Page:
COLONIE — General Electric and Albany International Airport are working together to improve airport operation and traveler experience with digital technology.
The company and the Airport Authority announced their collaboration Thursday, and rolled out the first piece of it: A real-time smartphone readout of the sanitization status of 45 separate traveler contact points across the airport.
The application is designed to make travelers feel more confident about using the airport at a time when COVID-19 is spreading across the nation through various means of transmission, including air travel.
Future applications may help ease the pedestrian flow through the airport, which was not designed in a way that would allow everyone to stay six feet apart during peak travel periods.
The effort is a project of Cincinnati-based GE Aviation and GE Research, based in Niskayuna. Albany International Airport was chosen as the site of the digital incubator because GE Research has previously collaborated with the Airport Authority.
GE Aviation’s new Wellness Trace App made its world debut Thursday at the main terminal in Colonie. Travelers can use their smartphones to scan QR codes at 45 locations throughout the facility where many people are likely to contact the surface, such as at check-in counters.
Shortly before noon, a scan of one of the United Airlines ticket counters showed it had been sanitized and cleaned at 8:45 a.m. and 6:02 a.m. Later in the day, a check back showed cleaning crews hit the area again at 1:28 p.m. and 3:39 p.m.
The name of the cleaner and the details of his work at each time were displayed, and a link offered the blockchain verification of this.
Blockchain, a digital means of security and verification used in cryptocurrency and many other cyber applications, is technology far in excess of what’s needed for a record of mopping, swabbing and disinfecting, but GE is using it here because future uses could include more-sensitive information such as health records and travel itineraries. The app could find customers in the hotel, event and surface travel industries.
A three-month trial is underway at the airport, after which GE and the authority will look for any possible upgrades of the current functions and consider the feasibility of expanding it to include health screenings.
There isn’t a specific wish list of new tools that GE or the Airport Authority are working toward at this point, just a general goal: to improve the airport and ease travel through it.
Success would be a marketing point for GE Aviation, which has already received interest in Wellness Trace from other airports and airlines as the air travel industry struggles to recover from the setbacks suffered amid the COVID pandemic, with its huge decrease in air travel.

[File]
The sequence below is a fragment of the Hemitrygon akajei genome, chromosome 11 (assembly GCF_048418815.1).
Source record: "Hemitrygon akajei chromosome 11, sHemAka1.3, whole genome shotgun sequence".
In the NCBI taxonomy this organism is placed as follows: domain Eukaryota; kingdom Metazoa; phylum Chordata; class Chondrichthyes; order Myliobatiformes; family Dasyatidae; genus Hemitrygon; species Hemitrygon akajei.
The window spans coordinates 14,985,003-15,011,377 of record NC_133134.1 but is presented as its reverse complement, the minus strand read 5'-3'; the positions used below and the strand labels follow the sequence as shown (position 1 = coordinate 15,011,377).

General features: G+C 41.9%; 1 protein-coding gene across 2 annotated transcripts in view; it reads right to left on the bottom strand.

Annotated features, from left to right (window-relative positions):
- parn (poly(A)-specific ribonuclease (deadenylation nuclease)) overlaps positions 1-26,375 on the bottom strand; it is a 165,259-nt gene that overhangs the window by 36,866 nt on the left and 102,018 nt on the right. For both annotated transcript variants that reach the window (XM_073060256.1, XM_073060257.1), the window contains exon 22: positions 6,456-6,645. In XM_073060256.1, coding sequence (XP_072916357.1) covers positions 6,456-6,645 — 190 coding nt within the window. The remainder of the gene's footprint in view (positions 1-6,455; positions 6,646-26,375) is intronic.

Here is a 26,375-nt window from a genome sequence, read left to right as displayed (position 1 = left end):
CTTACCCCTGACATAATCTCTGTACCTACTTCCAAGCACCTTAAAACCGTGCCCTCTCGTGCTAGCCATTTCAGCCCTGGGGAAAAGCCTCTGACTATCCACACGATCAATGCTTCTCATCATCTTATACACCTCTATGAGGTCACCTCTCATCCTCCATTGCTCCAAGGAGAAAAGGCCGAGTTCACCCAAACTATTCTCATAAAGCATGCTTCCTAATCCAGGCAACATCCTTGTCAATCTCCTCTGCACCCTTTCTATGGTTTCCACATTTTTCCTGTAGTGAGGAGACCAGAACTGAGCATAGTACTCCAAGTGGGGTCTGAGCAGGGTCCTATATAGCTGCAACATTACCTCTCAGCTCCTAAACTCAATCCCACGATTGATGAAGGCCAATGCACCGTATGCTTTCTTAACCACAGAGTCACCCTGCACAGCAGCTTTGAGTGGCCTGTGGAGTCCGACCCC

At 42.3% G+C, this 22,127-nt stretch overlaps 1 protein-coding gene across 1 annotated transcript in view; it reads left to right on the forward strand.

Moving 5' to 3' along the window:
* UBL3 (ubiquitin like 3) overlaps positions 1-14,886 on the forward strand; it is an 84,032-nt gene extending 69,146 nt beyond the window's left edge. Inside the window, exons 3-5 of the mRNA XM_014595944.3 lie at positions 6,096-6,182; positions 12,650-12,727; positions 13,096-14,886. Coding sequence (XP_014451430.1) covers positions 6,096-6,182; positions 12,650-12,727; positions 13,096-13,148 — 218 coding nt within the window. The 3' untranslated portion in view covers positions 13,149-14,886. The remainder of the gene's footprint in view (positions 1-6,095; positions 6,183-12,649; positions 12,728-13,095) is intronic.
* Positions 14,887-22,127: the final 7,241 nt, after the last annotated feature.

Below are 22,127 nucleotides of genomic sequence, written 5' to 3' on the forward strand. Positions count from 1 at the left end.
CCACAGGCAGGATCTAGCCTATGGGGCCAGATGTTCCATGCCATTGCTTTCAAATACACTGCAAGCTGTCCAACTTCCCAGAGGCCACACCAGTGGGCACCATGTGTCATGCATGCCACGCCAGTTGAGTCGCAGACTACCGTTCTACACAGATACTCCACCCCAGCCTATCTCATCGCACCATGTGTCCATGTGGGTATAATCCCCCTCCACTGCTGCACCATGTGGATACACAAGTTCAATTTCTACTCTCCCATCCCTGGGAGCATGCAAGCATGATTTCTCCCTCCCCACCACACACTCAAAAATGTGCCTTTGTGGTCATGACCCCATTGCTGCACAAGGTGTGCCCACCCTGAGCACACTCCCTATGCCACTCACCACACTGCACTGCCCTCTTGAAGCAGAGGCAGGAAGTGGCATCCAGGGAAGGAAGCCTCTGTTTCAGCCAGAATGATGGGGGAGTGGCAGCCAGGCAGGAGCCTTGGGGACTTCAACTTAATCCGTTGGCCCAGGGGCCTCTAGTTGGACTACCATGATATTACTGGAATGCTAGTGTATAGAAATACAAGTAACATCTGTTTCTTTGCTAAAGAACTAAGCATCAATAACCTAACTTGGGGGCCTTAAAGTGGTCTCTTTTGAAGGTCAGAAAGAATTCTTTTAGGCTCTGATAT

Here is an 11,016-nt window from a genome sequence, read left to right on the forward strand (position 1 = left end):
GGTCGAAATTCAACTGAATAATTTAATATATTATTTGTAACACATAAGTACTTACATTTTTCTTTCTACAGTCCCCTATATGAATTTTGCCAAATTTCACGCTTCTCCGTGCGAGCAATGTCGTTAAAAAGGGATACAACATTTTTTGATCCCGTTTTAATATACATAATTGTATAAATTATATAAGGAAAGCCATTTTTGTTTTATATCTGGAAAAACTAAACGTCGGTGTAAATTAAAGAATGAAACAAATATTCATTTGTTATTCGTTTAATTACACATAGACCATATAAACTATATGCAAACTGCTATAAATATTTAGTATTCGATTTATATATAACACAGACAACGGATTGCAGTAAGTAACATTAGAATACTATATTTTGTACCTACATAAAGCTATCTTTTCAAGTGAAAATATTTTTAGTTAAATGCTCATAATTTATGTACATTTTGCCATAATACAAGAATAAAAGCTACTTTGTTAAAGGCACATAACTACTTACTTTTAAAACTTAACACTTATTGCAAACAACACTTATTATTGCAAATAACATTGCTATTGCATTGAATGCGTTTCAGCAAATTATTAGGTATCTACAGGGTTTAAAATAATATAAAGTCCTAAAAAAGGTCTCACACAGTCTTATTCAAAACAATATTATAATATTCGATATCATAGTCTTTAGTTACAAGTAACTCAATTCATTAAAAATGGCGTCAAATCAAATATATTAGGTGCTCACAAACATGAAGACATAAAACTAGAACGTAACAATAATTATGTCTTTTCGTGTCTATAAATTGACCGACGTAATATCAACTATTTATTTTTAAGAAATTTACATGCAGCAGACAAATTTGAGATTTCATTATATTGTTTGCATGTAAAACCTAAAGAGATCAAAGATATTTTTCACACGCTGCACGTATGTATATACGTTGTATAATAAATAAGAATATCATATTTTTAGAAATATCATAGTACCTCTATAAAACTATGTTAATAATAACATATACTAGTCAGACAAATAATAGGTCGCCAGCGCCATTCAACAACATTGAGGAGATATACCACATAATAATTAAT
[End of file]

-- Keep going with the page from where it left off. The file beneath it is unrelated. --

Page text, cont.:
The airport would benefit in two ways: New tools to consider as it prepares to draw up its first new master plan in 25 years, and a new way to cope with the unprecedented disruption to air travel that the worldwide pandemic has created.
Airport Authority CEO Philip Calderone said the airport has seen passenger volume decline twice this year — the massive drop in travel this spring, then a partial recovery, then another decrease when New York imposed travel quarantines. It is operating at about 75 percent of normal passenger volume now.
Calderone said he’s not encouraging people to travel during the crisis, but for those that want or need to, he wants the experience to be less worrisome.
“How do we, given all the things that we have done at this airport, try to instill confidence in the traveling public that this airport experience is safe?” he asked.
The new app is one way.
Amy Linsebigler, a chief scientist at GE Research and its commercial director, said eight to 10 people are working on the projects that will be tested at Albany International Airport, mainly specialists in various digital technologies, including artificial intelligence, video analytics and data analytics.
“The aviation industry, the government, society in general is really grappling with the challenges posed by the pandemic,” she said. “So us working with them is a great opportunity for us to demo technology, to test it, to have this incubation process … and really create some very real solutions for society.”
She and Calderone said additional projects will be rolled out in coming weeks.
“One of the main things we’re working on is the footprint in front of the security space,” she said. There’s just not enough room for everyone to line up six feet apart and await their turn at the checkpoint.
In the longer term, the airport may bump the lineup area across the bridge and into the garage.
In the shorter term, GE Research is looking for a way to maximize efficiency of space and movement on the second floor of the terminal, building off work it did to help hospitals optimize the space in their operating rooms.